When compiling a list of the best linebackers ever to play at Ohio State, the list is long. Spielman, Cousineau, Hawk, Laurinaitis, Gradishar, Pepper Johnson, etc etc etc.
While he rarely shows up on the list of all-time best LB, Matt Wilhelm is one of my favorites. And on his next-to-last play of his career, he saved a National Championship for us.
In the Fiesta Bowl in 2003, Miami was facing third down and goal from the Ohio State 1 yard line. The Buckeyes led 31-24 in the second overtime, and the Hurricanes had to score a touchdown or lose the game.
QB Ken Dorsey turned and handed the ball on an off-tackle run to Quadtraine Hill. He was hit at the line of scrimmage by Wilhelm, but kept his legs moving. Hill’s momentum kept him moving forward to the 1-foot line, and Wilhelm used his upper body strength to force the ball carrier backwards. He stayed on top of Hill and rode him to the ground, keeping him just shy of the end zone. Miami would fail on fourth down when LB Cie Grant forced a bad throw from Dorsey into the end zone and the title was ours.
Matt Wilhelm, you are our guest of honor today!
35 days until kickoff!
I grew up with the name Chris Spielman dominating the news. When I was in junior high, he was a running back and a linebacker at Massillon High School, a mere seven miles from my house. He humiliated both offenses and defenses across the state week after week. Guys in this town still have nightmares from when they were 16 year-old kids and would get punished having to try and tackle him on Friday night. They don’t talk about getting tackled by him because the concussion took that memory away.
Dude was even on a Wheaties box before he turned 18.
Then he chose Ohio State. Actually, his father told him to choose Ohio State or “never come home again”. Spielman was apparently considering that school up north.
In 1986 he was all over the field against Michigan, recording 29 tackles in a single game. No, that’s not a misprint. 29 tackles in one game.
So by the time I got to see him up close for the first time, he was a legend.
In 1987, I went up to Michigan Stadium to see the Buckeyes/Wolverines game. Four days earlier, Ohio State had fired head coach Earle Bruce and it was considered a travesty in every part of Ohio except the university president’s office. The players were pissed, and they were fully supporting Bruce.
During pre-game warmups that cold morning, we were right along the end zone wall, screaming for our Bucks. The players (who, in solidarity, had all put on white headbands with the name “Earle” emblazoned upon it in black Sharpie) were fired up and loving the atmosphere of the day. Hundreds of high-fives and hugs being exchanged between players and fans. It was electric.
Except for Spielman.
I have never seen a scarier sight in my life than when #36 came near our corner of the end zone. The look in his eyes was of pure anger and pure hunger. Nobody reached out to wish Spielman luck. They were too afraid of him. He looked as if he would literally plunge a rusty 6-inch shank in your jugular vein if you got in his way.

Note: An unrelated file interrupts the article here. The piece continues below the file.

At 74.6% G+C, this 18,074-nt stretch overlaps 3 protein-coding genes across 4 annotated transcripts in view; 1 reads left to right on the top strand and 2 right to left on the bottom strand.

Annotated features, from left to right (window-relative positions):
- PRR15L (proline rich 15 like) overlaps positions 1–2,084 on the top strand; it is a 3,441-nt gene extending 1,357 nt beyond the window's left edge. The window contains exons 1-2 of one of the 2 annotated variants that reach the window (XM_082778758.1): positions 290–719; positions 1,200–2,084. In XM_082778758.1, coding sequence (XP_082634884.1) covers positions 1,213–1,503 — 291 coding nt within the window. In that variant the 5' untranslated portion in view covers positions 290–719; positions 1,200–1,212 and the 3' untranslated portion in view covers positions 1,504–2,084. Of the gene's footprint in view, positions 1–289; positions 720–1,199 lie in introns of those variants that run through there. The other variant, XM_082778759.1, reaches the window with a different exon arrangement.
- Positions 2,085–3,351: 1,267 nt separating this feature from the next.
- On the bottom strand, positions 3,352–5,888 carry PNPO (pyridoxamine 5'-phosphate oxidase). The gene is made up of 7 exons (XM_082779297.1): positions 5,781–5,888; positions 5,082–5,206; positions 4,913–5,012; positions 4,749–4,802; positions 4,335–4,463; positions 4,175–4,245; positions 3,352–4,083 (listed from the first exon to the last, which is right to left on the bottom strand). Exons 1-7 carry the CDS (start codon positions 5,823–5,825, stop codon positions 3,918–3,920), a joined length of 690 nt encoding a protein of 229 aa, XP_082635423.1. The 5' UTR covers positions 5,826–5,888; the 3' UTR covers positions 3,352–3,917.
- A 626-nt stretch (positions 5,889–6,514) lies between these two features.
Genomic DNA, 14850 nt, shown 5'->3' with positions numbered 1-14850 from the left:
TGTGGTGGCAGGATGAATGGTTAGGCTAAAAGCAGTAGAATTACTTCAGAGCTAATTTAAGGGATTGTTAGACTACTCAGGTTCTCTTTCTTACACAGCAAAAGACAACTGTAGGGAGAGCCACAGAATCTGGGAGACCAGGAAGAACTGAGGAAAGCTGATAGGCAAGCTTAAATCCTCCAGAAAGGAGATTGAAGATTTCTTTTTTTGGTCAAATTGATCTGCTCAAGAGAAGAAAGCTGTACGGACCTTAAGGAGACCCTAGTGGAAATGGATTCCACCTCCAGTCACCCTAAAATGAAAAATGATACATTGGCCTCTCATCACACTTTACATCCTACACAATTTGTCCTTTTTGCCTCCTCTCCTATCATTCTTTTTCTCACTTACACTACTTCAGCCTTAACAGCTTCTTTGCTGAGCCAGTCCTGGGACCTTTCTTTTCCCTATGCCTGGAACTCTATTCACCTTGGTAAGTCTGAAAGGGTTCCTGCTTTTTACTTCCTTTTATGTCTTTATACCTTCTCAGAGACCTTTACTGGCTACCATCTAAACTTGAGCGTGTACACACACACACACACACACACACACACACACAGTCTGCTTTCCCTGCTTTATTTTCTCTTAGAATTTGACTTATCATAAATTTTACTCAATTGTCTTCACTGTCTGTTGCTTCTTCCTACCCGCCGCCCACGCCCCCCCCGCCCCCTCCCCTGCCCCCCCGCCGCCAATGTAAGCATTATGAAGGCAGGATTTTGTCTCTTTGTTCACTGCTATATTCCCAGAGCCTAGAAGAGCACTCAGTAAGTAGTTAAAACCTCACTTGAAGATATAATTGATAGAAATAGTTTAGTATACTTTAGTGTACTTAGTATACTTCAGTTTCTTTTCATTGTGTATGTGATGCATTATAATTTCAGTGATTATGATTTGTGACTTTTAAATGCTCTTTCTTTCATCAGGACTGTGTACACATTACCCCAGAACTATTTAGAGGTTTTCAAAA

We were terrified of him and we were on the same freaking team.
And then we watched Michigan’s offense try to use only half of the field, constantly running to the side of the field that didn’t have a guy named Spielman on it. They clearly remembered the attack they had witnessed in 1986 (seriously, 29 tackles!) and tried their best to avoid a repeat.
That day, Spielman and the rest of the Buckeyes gave Bruce his final win at Ohio State, beating Bo Schembechler 23-20. Thanks, Chris!
36 days until kickoff!
Is was just a few short years ago that a trio of linebackers roamed the middle of our defense, and they were vicious. A.J. Hawk, Anthony Schlegel, and today’s hero, Bobby Carpenter.
These three were easily the best batch of men to play LB at the same time for Ohio State (although we’re pretty sure that Chris Spielman could have scared the piss out of any two of them at once), but what made them special was the way they bonded together off the field as well.
As a matter of fact, Bobby Carpenter may have won the 2005 Michigan game for the Buckeyes without playing a single down that counts.
Carpenter broke his leg on the first play that Michigan tried from the line of scrimmage…and the play was called back due to a flag. A tearful Carpenter would later return to the sidelines on crutches, unable to play in his final Michigan game of his life.
Midway through the 4th quarter with Ohio State trailing by 9 points, the rally cry around the bench began….the team wanted to win this one for Bobby. Troy Smith, Santonio Holmes, Ted Ginn Jr, Anthony Gonzalez, and the rest of the offense joined in the call for their defensive ally, and the Buckeyes played like their lives depended on a victory. They marched down the field for a quick TD to cut the deficit to two points, then held firm on defense as Michigan could not hold onto the ball very long.
The offense retook the field with under 4 minutes to play and with Carpenter right there on the edge of the field screaming, and they marched nearly the entire length of the field……without ever seeing a third down play. Antonio Pittman took it in from a yard out for the game winner with 25 seconds left as Ohio State won their 4th game in 5 years against their hated rival.
Carpenter would never play another game in scarlet and gray. But the legend of what he brought to the field lives on.
42 days until kickoff!
P.S. Before any diehards get upset, we were going to highlight Paul Warfield at #42, but very few quality pictures exist of him in a Buckeyes #42 jersey. TONS of Browns and Fins pics, but no OSU. We did not overlook PW.